Estimated read time: 2-3 minutes
This archived news story is available only for your personal, non-commercial use. Information in the story may be outdated or superseded by additional information. Reading or replaying the story in its archived form does not constitute a republication of the story.
A driver with a busload of children hit a light pole yesterday in Salt Lake and was arrested for driving under the influence of something. Tonight we've learned the bus operator has had other problems as well.
Serv-A-Bus is in the business of driving children to private schools and summer camps, and two former workers claim it has been operating unsafely. The company says there were problems in the past, but it never operated unsafely and have improved operations dramatically.
We talked to both sides and Utah transportation officials tonight. They say they've done more inspections of Serv-A-Bus than what's typical because of repeated problems over the past two years.
Tuesday, we watched Serv-A-Bus driver Jon Hoffman take a field sobriety test at the scene of a bus accident. According to a former co-worker, Sue Jones, his arrest is just one of many problems the bus company is dealing with. "They're getting through by the skin of their teeth," she said.
Jones was fired by Serv-A-Bus two weeks ago. She says it was a relief after seeing what she describes as safety and maintenance violations concerning the buses. "One time there was a gas line leak in the gas line. They used a garden hose to fix it," she said.
Another former employee, Paul Cranney, said, "I know of two buses that were going to expire in May. None of those buses ever got licensed for this year, and they were used to go to girls' camp."
Since 2006, the Utah Department of Transportation (UDOT) has conducted three reviews of Serv-A-Bus, including one that's happening right now. At one point in 2007, UDOT officials ordered bus service to be stopped until an inspection could be completed.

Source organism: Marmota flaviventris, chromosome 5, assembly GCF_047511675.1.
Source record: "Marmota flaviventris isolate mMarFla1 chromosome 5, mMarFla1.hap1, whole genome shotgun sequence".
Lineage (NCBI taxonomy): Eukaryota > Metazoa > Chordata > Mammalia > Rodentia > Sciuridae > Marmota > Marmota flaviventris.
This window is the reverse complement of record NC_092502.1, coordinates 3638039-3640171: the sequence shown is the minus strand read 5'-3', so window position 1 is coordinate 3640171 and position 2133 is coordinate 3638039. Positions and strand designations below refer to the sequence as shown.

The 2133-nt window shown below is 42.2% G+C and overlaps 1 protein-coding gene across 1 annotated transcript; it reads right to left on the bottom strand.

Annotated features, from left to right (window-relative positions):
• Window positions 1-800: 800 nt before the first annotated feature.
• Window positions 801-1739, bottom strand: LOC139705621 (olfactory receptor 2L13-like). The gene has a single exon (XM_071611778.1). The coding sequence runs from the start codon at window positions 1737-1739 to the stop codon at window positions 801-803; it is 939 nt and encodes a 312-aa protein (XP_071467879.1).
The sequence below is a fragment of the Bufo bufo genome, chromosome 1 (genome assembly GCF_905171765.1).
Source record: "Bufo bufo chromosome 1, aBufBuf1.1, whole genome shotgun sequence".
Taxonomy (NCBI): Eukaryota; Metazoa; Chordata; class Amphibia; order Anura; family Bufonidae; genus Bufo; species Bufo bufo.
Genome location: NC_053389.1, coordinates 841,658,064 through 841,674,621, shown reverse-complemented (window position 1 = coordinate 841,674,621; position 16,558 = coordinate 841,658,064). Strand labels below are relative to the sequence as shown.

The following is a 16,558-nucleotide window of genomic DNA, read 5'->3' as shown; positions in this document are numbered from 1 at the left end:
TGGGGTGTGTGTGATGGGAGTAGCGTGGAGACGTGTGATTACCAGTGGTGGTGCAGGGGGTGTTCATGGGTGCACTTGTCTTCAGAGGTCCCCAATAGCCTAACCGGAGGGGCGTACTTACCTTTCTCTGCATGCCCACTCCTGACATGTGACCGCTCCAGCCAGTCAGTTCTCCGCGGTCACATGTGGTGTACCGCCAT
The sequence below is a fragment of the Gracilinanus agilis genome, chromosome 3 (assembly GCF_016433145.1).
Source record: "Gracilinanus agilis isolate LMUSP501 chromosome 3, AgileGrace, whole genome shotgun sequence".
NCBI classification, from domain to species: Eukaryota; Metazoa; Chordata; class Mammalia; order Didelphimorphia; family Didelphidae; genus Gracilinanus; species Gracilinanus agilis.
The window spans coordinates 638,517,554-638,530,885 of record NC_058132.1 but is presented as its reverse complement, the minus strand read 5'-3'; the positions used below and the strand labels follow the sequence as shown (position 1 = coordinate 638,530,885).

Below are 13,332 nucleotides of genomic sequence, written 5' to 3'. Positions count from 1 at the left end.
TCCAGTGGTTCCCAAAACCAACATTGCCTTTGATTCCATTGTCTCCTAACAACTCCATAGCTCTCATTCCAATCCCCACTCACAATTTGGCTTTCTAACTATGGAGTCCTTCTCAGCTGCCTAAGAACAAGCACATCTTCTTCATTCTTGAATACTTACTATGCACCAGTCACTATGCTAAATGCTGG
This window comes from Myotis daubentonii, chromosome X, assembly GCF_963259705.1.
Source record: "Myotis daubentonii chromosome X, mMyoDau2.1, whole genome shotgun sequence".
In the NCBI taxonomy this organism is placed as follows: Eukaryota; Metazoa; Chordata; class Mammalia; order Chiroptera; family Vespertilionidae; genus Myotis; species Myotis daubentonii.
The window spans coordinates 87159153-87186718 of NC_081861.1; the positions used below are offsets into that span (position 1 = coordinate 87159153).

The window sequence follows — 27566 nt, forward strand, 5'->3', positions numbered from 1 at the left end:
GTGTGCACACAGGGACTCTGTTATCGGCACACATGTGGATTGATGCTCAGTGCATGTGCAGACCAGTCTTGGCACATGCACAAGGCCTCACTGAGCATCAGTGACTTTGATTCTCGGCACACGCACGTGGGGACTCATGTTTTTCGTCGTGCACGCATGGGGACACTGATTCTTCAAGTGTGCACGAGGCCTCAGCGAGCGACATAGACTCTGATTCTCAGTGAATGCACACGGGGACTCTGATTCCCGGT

Nile Easton, with UDOT, told KSL, "We've had issues with their hours of service. Their log books have not been in compliance. We've had a lot of issues with their maintenance and their plans for maintenance."
The company, whose representative declined to talk to us on camera, admits there have been problems in the past. That's why it brought on an new chief operating officer last year who has turned things around.
The log book problem of drivers working too many hours was a miscommunication, according to the company.
And although the results of this new inspection won't be ready until next week, Serv-A-Bus is confident it'll pass with flying colors. It's something former employees say they'll believe when they see. "I would not want my child on one of their buses," Jones said.
UDOT says there have also been problems with the company complying with drug and alcohol testing guidelines. Serv-A-Bus says that was also a miscommunication and the new report next week will reflect that.